Among corporate buyers, PJM is one of the most active markets in the U.S. for renewable energy power purchase agreements (PPAs). In order to find the right project in PJM, buyers must understand the market dynamics within the region and how they may impact pricing. At Edison Energy, we’ve been closely tracking movements regarding PJM’s capacity market and the “minimum offer price rule” (MOPR) (see PJM MOPR Ruling: Compliance Filing & Recent FERC Order Bode Well for Buyers for our most recent update), which is an influential factor in PPA pricing in the market at this time.
In PJM, both solar and wind projects rely on multiple streams of revenue, such as revenues from selling the electric generation itself, the project’s renewable energy certificated (RECs), and the value the project earns from PJM’s capacity market (applicable more so to solar than wind given the time of generation). The assumptions around expected revenue from these channels ultimately influence the products included in the bids as well as the PPA prices offered to prospective corporate buyers.
As PJM and FERC exchanged drafts of the revised MOPR rule, developers experienced a long period of uncertainty about their projects’ expected revenue streams. The core tradeoff was assumptions related to project RECs and capacity values, as the sale of project RECs to a compliance entity was seen as a “subsidy” that would make the project ineligible for capacity revenue.
How Have Prices Changed?
In October 2018, PJM filed a proposal to implement market changes (under a revamped MOPR) that would largely exclude renewable energy projects from receiving capacity revenue. Between late 2018 and mid-2019, we saw the median bundled solar PPA prices fluctuate between $33/MWh and $35/MWh (see Figure 1), as project developers took different approaches to evaluating the possibility of losing capacity revenue. During this time, we saw responses to the MOPR risk range from “assume business as usual” to PPA price increases.
More than a year later, FERC released an order in December 2019 that instructed PJM to expand the MOPR, making it increasingly likely that renewable projects would be ineligible for capacity revenue. With capacity revenue at risk, it became more common for solar developers to factor the risk of losing the capacity revenue stream into their PPA prices. This resulted in a 9.8% increase, or approximately a $3 increase, in median bundled solar PPA pricing from Q3 2019 to Q1 2020 (Figure 1).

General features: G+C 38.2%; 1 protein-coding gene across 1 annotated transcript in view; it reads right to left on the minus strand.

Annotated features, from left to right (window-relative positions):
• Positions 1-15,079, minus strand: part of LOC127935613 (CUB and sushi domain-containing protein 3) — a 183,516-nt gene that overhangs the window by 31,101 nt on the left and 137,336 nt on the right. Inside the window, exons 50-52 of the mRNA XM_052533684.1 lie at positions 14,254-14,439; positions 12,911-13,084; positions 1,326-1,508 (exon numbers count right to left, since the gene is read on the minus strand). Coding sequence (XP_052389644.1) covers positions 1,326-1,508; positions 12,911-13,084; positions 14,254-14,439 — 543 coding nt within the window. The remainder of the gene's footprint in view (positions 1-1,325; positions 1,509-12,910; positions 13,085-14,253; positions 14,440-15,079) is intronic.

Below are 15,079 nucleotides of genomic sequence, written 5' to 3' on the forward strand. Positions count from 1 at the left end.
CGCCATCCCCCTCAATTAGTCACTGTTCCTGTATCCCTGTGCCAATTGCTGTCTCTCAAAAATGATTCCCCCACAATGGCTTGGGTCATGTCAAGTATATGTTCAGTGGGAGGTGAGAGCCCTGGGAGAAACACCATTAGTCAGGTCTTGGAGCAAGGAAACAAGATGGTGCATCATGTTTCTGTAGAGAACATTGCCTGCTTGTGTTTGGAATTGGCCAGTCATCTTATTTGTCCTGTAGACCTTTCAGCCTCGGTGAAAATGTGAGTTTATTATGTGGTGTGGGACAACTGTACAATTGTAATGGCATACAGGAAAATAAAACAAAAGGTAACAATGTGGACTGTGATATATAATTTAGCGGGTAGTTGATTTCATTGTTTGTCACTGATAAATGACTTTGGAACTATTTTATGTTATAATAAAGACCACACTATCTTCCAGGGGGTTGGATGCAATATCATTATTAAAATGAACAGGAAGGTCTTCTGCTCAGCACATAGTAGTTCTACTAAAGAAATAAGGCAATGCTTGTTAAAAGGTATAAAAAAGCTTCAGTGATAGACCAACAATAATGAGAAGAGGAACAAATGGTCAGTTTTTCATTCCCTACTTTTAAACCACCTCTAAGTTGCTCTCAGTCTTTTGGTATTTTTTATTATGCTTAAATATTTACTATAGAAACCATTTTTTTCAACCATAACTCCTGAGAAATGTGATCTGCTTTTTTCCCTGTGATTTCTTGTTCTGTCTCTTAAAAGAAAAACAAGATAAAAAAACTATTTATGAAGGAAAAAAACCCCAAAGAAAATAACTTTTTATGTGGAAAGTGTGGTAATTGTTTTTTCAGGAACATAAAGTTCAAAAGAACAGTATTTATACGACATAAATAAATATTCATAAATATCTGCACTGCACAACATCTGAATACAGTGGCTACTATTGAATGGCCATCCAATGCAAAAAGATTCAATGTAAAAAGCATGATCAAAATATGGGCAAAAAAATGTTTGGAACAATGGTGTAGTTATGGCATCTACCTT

In March 2020, PJM submitted a compliance filing to FERC that included two exemption mechanisms for renewable energy projects. In April 2020, FERC rejected rehearing requests on the MOPR and clarified that voluntary REC transactions can be exempted from the MOPR. Based on these recent policy developments and once FERC provides a final ruling, we expect to see additional shifts in the median PPA price offered in the rest of 2020.
Figure 1: Change in Bundled Solar PPA Pricing, 2018 Q4 to 2020 Q1
The orange line on the chart below reflects the median PPA price for all bundled, flat, unit-contingent, and hub-settled PPA prices received on a quarterly basis, from Q4 2018 through Q1 2020. The blue bars show the percentage change in median PPA price from the previous quarter (note: Q1 2019 reflects a smaller sample size than other quarters). The increase in bundled solar PPA pricing from Q4 2019 to Q1 2020 was largely a response to FERC’s December 2019 order.
What’s the Impact?
The MOPR has been and continues to heavily influence solar PPA prices in PJM. With recent filings (see: PJM MOPR Ruling) in March, April, and June and FERC potentially able to rule on it as early as mid-June, PPA prices will likely shift again in Q2 and Q3 2020. Beyond the MOPR, PJM solar and wind projects are also facing increased difficulties with interconnection and permitting, which have been exacerbated by COVID-19 stay-at-home orders.
The ruling on the MOPR and other pending capacity market changes in PJM won’t impact other wholesale energy markets, such as ERCOT or MISO. Each market has its own dynamics that influence project development, PPA pricing, and forecasted contract value. It is because of this varied and changeable landscape that Edison forges strong relationships with project developers to stay up to date with current market conditions, track PPA prices, and educate buyers to facilitate transactions in any market.